Why Do We Sneeze When We Look at the Sun?
A recent Scientific American on-line article discusses recent speculation on the photic sneeze reflex (PSR) - the reflex many people have to sneezing when staring at a bright light.
The article itself describes theories about the mechanics of this reflex, e.g., interfering nerve pathways leading to the brain, but there is no thought given to what evolutionary benefit, if any, there may be behind PSR. Several commentators observe that babies especially seem prone to this effect. I certainly noticed this myself: whenever I opened the shades in my children’s room in the morning they would almost invariably let out a sneeze - especially if they had a cold.
Here’s my theory: I assume that this reflex evolved as a way for young children to clear their nasal passages in the morning at the first light of day. In a time of no artificial lighting, the bright morning sun would be a good trigger for a young baby to clear mucus that had gathered throughout the night - like clearing the sand out of its eyes. That the PSR persists through adulthood is just a side effect of this; it certainly isn’t harmful and probably has some minor benefit.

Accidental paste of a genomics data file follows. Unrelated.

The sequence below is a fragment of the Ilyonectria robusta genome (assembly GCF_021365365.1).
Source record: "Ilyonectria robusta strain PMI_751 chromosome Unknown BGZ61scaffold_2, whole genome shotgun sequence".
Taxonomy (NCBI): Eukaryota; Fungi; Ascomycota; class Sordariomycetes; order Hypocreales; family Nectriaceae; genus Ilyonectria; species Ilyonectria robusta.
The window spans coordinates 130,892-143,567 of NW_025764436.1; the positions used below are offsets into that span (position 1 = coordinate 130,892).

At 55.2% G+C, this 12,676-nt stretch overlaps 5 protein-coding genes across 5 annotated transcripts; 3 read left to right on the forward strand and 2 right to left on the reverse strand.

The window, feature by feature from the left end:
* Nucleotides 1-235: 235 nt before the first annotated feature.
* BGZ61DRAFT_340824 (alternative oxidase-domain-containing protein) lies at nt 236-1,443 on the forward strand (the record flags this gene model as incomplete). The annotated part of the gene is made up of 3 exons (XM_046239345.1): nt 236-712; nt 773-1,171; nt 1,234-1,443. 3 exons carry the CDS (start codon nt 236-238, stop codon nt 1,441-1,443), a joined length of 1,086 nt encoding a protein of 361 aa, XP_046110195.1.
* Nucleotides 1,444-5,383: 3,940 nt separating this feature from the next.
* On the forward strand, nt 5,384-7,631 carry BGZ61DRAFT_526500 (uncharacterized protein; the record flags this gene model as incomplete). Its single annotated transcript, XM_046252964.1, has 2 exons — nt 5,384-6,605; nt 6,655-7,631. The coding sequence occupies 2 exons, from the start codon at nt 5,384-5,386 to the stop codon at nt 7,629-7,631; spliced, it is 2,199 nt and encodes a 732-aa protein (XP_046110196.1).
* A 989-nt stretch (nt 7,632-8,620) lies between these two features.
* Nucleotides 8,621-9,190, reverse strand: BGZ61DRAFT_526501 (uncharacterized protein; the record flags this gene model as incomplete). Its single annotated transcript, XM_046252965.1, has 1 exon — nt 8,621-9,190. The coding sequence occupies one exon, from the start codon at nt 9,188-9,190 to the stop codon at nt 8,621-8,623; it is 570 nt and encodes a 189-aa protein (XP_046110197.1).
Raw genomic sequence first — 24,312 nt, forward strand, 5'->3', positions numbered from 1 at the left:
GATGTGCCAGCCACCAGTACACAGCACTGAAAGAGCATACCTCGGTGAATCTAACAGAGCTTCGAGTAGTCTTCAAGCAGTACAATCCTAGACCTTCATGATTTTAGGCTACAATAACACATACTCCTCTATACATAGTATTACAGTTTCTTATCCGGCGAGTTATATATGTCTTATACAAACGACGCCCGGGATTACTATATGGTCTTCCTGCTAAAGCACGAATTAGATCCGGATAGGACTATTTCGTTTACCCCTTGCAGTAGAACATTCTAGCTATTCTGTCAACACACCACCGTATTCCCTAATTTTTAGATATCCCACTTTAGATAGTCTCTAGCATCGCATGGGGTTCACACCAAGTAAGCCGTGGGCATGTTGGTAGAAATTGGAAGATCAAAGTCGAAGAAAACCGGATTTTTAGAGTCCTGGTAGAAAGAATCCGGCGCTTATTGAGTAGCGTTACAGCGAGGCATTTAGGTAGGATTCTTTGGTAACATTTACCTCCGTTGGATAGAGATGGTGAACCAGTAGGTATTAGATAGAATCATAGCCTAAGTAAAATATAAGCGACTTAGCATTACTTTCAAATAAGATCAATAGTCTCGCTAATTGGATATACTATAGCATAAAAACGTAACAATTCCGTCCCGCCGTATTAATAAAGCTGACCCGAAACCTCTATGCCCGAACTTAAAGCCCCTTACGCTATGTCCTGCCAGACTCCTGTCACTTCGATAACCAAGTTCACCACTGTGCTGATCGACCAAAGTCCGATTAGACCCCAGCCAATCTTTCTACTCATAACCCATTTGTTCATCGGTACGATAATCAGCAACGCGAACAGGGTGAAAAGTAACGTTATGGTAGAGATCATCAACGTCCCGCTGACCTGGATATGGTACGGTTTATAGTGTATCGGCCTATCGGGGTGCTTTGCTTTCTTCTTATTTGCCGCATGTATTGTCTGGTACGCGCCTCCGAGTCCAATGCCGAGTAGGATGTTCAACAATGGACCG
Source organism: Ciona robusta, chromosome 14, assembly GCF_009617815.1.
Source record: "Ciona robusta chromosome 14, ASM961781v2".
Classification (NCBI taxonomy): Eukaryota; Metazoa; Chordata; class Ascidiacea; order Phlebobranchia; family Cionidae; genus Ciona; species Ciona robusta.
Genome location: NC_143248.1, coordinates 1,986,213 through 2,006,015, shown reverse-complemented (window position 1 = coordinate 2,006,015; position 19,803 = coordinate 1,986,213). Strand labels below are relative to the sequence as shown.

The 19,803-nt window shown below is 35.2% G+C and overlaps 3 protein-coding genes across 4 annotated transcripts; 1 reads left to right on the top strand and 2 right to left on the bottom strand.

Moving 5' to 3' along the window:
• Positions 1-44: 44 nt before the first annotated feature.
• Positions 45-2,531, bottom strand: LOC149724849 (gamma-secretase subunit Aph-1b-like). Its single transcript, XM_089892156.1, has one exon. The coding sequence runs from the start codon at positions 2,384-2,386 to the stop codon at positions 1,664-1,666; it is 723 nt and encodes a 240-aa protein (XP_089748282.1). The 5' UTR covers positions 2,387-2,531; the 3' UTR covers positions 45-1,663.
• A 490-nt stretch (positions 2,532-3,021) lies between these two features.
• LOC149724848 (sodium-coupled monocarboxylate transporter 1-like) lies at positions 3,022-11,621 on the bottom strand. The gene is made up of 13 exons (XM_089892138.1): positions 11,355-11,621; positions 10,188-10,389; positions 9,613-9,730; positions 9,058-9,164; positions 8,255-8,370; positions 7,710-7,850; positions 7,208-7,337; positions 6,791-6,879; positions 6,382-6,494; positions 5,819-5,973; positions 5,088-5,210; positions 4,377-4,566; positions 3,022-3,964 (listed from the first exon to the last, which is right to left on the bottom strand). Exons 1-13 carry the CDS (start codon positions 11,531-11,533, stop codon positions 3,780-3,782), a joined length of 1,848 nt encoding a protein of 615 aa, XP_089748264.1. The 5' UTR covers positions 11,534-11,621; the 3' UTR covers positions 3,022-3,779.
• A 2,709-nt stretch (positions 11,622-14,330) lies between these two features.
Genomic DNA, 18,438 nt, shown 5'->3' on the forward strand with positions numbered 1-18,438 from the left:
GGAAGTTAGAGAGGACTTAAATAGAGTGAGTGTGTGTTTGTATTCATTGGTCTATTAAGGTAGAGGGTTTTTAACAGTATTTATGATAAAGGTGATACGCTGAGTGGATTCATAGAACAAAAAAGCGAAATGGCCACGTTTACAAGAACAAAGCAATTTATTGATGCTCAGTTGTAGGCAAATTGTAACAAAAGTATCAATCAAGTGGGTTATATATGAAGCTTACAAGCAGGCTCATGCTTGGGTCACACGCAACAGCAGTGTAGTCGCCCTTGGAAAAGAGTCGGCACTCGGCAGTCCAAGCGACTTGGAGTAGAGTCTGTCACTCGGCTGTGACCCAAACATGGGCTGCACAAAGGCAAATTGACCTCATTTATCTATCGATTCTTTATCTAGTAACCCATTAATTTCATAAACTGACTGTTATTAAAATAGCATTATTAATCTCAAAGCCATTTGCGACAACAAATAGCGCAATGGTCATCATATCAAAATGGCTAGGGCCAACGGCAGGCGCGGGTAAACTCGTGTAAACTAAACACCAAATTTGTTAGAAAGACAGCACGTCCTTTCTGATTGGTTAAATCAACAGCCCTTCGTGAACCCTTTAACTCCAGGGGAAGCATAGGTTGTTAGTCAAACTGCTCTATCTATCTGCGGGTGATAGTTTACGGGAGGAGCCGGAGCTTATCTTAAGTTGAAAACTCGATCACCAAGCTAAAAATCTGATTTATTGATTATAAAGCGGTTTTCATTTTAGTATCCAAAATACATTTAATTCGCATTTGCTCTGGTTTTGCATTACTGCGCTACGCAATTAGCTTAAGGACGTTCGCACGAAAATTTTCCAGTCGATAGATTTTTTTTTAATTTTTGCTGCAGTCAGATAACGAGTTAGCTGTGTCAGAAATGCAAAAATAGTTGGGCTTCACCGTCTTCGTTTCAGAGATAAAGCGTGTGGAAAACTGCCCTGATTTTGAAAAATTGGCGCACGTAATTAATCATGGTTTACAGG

Or course proving this is another matter entirely: is there any actual benefit to be had? I’ve always felt that this sort of evolutionary speculation is the last bastion of the arm-chair natural philosopher. If it can be shown that young children (those less able to clear their nasal passages themselves) actually have a higher incidence of this reflex, that would provide at least some clue that this is correct.